Culture can be the "make-or-break" point for a founder-to-CEO transition. Having a good culture in place helps you, the new CEO, foster better collaboration, communication and ultimately, get better results for the company. However, a founder's departure often means change, change and more change. And this can create a culture of anxiety and negativity among your new team members, especially those loyal to the former leader and averse to the "new" that a successor-CEO brings. It's no surprise that successor CEOs like Khosrowshahi say they wish they'd executed on a cultural transformation sooner.
Successor-CEOs must find ways to refresh, reset or rebuild the culture. At the core of this transition are the needs for communication, honesty and transparency, but also the need to give employees something to measure, monitor and stay focused on. As a new CEO during a period of change, you should focus on giving employees a rally cry. For example, "zero customer disruption" is a rally cry I myself have used with companies undergoing product transformations.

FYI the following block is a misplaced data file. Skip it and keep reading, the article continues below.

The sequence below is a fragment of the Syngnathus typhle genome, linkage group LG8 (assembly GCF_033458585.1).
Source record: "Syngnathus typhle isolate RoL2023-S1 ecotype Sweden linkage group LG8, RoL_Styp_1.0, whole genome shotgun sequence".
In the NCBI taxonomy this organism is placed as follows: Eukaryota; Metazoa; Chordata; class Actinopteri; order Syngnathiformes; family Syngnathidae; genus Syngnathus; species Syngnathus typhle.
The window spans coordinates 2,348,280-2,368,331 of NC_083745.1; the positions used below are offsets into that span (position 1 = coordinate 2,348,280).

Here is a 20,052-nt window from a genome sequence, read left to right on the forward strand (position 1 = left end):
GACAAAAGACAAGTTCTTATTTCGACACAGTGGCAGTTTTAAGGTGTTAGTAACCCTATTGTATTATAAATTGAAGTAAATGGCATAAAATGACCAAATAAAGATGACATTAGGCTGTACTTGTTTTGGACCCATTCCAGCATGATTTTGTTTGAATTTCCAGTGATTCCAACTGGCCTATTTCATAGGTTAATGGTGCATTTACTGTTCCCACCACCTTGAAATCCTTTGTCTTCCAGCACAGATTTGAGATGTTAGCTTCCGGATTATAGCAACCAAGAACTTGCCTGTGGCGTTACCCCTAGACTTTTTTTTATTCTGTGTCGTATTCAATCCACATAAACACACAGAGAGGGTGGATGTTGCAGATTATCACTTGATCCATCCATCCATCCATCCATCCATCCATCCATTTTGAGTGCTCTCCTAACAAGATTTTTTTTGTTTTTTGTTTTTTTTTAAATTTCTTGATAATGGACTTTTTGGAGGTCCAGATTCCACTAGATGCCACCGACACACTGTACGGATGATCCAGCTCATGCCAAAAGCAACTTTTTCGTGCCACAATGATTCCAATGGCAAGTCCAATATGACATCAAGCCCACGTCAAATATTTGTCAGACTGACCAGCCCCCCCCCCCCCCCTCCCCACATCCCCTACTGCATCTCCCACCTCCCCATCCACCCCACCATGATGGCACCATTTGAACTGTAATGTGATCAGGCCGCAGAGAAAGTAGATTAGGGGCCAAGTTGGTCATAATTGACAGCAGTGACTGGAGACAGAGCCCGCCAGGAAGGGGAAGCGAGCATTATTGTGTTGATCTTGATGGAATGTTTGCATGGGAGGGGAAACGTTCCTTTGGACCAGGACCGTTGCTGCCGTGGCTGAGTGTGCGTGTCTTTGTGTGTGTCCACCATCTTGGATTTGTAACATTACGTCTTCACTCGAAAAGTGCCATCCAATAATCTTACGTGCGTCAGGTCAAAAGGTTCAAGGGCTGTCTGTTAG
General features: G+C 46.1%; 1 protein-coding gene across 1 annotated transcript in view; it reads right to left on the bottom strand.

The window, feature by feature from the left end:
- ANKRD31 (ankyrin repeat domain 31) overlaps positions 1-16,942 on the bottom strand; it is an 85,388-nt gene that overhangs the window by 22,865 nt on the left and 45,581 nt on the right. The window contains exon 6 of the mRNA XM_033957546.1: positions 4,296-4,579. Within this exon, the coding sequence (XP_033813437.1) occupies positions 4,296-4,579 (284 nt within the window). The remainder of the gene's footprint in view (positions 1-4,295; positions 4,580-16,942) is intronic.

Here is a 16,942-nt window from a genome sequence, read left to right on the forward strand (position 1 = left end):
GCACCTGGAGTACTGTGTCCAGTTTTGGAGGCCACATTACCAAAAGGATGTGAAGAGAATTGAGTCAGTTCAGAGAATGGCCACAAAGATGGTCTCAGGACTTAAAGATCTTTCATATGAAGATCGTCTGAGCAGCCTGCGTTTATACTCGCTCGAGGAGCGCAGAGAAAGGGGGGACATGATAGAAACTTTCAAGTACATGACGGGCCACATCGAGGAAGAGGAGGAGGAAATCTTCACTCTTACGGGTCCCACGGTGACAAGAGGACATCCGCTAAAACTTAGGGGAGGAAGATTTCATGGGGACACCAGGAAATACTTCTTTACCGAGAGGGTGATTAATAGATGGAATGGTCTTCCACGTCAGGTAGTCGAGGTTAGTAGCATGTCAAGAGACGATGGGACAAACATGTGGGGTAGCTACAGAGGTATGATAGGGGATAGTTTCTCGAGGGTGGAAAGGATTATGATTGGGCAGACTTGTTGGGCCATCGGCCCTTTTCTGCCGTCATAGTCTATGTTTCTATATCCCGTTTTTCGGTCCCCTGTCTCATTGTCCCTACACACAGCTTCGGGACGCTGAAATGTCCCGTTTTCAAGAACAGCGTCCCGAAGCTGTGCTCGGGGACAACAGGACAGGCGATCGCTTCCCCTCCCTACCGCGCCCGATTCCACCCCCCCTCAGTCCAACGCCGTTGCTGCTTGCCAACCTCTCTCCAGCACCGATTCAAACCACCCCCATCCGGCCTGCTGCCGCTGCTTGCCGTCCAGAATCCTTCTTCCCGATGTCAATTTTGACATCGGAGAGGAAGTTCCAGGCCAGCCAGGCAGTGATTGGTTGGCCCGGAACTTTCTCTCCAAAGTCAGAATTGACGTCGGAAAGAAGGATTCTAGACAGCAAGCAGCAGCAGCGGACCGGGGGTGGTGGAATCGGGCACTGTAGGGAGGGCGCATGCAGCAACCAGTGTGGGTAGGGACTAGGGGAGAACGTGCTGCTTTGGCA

Alternately, for a company like Apple, "simplicity" has been the rally cry for employees and one that's remained consistent for the culture, despite the leadership shift from Steve Jobs to Tim Cook. This core theme of distilling complex ideas into simple solutions has helped Apple maintain its identity and ensured that the transition of its culture from founder to CEO was seamless for employees, customers and the market.
In today's fast-paced, everchanging markets, founder-to-CEO transitions are less of an "if" than a "when," yet executing these business transformations successfully is easier said than done. There is no perfect formula for founder transitions. It is up to the company's new leader to set expectations, communicate, take action and build a culture that leads the organization successfully through a critical, transformative moment in its history.